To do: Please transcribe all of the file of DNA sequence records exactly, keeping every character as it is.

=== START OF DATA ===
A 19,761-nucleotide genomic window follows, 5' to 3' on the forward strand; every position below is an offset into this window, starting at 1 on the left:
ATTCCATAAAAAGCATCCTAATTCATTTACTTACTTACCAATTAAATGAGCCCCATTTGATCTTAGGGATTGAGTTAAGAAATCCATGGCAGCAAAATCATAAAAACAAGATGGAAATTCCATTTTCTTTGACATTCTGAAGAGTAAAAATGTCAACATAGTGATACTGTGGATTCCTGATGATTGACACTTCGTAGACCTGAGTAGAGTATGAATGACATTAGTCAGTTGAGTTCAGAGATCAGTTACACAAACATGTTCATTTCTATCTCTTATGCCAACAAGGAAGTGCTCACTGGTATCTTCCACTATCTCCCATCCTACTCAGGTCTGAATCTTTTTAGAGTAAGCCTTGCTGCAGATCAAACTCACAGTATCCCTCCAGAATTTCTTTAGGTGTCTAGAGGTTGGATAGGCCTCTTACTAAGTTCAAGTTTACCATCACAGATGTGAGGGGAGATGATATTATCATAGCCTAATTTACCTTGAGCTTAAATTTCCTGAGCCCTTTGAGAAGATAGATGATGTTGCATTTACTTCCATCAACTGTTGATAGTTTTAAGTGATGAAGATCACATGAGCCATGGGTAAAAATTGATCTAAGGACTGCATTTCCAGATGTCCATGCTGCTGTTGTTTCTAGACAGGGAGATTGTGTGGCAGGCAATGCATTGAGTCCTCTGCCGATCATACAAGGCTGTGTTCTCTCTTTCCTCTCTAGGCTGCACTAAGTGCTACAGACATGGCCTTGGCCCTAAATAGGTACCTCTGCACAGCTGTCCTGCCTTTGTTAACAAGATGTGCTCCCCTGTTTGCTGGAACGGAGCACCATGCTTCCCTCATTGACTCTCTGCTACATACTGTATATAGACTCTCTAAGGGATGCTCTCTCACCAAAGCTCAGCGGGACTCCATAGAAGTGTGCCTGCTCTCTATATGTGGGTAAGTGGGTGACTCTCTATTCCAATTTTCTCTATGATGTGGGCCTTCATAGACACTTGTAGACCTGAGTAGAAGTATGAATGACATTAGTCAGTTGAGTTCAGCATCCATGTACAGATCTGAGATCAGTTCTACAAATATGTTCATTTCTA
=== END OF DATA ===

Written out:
A 19,761-nucleotide genomic window follows, 5' to 3' on the forward strand; every position below is an offset into this window, starting at 1 on the left:
ATTCCATAAAAAGCATCCTAATTCATTTACTTACTTACCAATTAAATGAGCCCCATTTGATCTTAGGGATTGAGTTAAGAAATCCATGGCAGCAAAATCATAAAAACAAGATGGAAATTCCATTTTCTTTGACATTCTGAAGAGTAAAAATGTCAACATAGTGATACTGTGGATTCCTGATGATTGACACTTCGTAGACCTGAGTAGAGTATGAATGACATTAGTCAGTTGAGTTCAGAGATCAGTTACACAAACATGTTCATTTCTATCTCTTATGCCAACAAGGAAGTGCTCACTGGTATCTTCCACTATCTCCCATCCTACTCAGGTCTGAATCTTTTTAGAGTAAGCCTTGCTGCAGATCAAACTCACAGTATCCCTCCAGAATTTCTTTAGGTGTCTAGAGGTTGGATAGGCCTCTTACTAAGTTCAAGTTTACCATCACAGATGTGAGGGGAGATGATATTATCATAGCCTAATTTACCTTGAGCTTAAATTTCCTGAGCCCTTTGAGAAGATAGATGATGTTGCATTTACTTCCATCAACTGTTGATAGTTTTAAGTGATGAAGATCACATGAGCCATGGGTAAAAATTGATCTAAGGACTGCATTTCCAGATGTCCATGCTGCTGTTGTTTCTAGACAGGGAGATTGTGTGGCAGGCAATGCATTGAGTCCTCTGCCGATCATACAAGGCTGTGTTCTCTCTTTCCTCTCTAGGCTGCACTAAGTGCTACAGACATGGCCTTGGCCCTAAATAGGTACCTCTGCACAGCTGTCCTGCCTTTGTTAACAAGATGTGCTCCCCTGTTTGCTGGAACGGAGCACCATGCTTCCCTCATTGACTCTCTGCTACATACTGTATATAGACTCTCTAAGGGATGCTCTCTCACCAAAGCTCAGCGGGACTCCATAGAAGTGTGCCTGCTCTCTATATGTGGGTAAGTGGGTGACTCTCTATTCCAATTTTCTCTATGATGTGGGCCTTCATAGACACTTGTAGACCTGAGTAGAAGTATGAATGACATTAGTCAGTTGAGTTCAGCATCCATGTACAGATCTGAGATCAGTTCTACAAATATGTTCATTTCTA